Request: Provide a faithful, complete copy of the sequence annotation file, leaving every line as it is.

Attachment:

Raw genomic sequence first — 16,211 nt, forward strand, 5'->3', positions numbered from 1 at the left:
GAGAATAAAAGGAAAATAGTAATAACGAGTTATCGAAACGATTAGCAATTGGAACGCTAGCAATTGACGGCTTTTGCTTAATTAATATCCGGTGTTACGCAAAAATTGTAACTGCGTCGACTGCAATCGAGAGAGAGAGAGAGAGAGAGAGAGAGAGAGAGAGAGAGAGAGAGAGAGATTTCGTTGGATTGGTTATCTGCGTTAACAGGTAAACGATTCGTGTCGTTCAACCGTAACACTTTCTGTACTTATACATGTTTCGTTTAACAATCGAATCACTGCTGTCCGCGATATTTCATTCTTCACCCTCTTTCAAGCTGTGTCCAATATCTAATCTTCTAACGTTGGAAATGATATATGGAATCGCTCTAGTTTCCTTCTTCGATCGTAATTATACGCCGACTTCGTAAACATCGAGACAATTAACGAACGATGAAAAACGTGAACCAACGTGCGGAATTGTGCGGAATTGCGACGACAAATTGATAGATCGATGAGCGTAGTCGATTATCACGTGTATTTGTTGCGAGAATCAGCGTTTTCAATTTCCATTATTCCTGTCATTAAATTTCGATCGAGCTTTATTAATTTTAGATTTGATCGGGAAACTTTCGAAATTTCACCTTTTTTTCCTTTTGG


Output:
Raw genomic sequence first — 16,211 nt, forward strand, 5'->3', positions numbered from 1 at the left:
GAGAATAAAAGGAAAATAGTAATAACGAGTTATCGAAACGATTAGCAATTGGAACGCTAGCAATTGACGGCTTTTGCTTAATTAATATCCGGTGTTACGCAAAAATTGTAACTGCGTCGACTGCAATCGAGAGAGAGAGAGAGAGAGAGAGAGAGAGAGAGAGAGAGAGAGAGAGAGATTTCGTTGGATTGGTTATCTGCGTTAACAGGTAAACGATTCGTGTCGTTCAACCGTAACACTTTCTGTACTTATACATGTTTCGTTTAACAATCGAATCACTGCTGTCCGCGATATTTCATTCTTCACCCTCTTTCAAGCTGTGTCCAATATCTAATCTTCTAACGTTGGAAATGATATATGGAATCGCTCTAGTTTCCTTCTTCGATCGTAATTATACGCCGACTTCGTAAACATCGAGACAATTAACGAACGATGAAAAACGTGAACCAACGTGCGGAATTGTGCGGAATTGCGACGACAAATTGATAGATCGATGAGCGTAGTCGATTATCACGTGTATTTGTTGCGAGAATCAGCGTTTTCAATTTCCATTATTCCTGTCATTAAATTTCGATCGAGCTTTATTAATTTTAGATTTGATCGGGAAACTTTCGAAATTTCACCTTTTTTTCCTTTTGG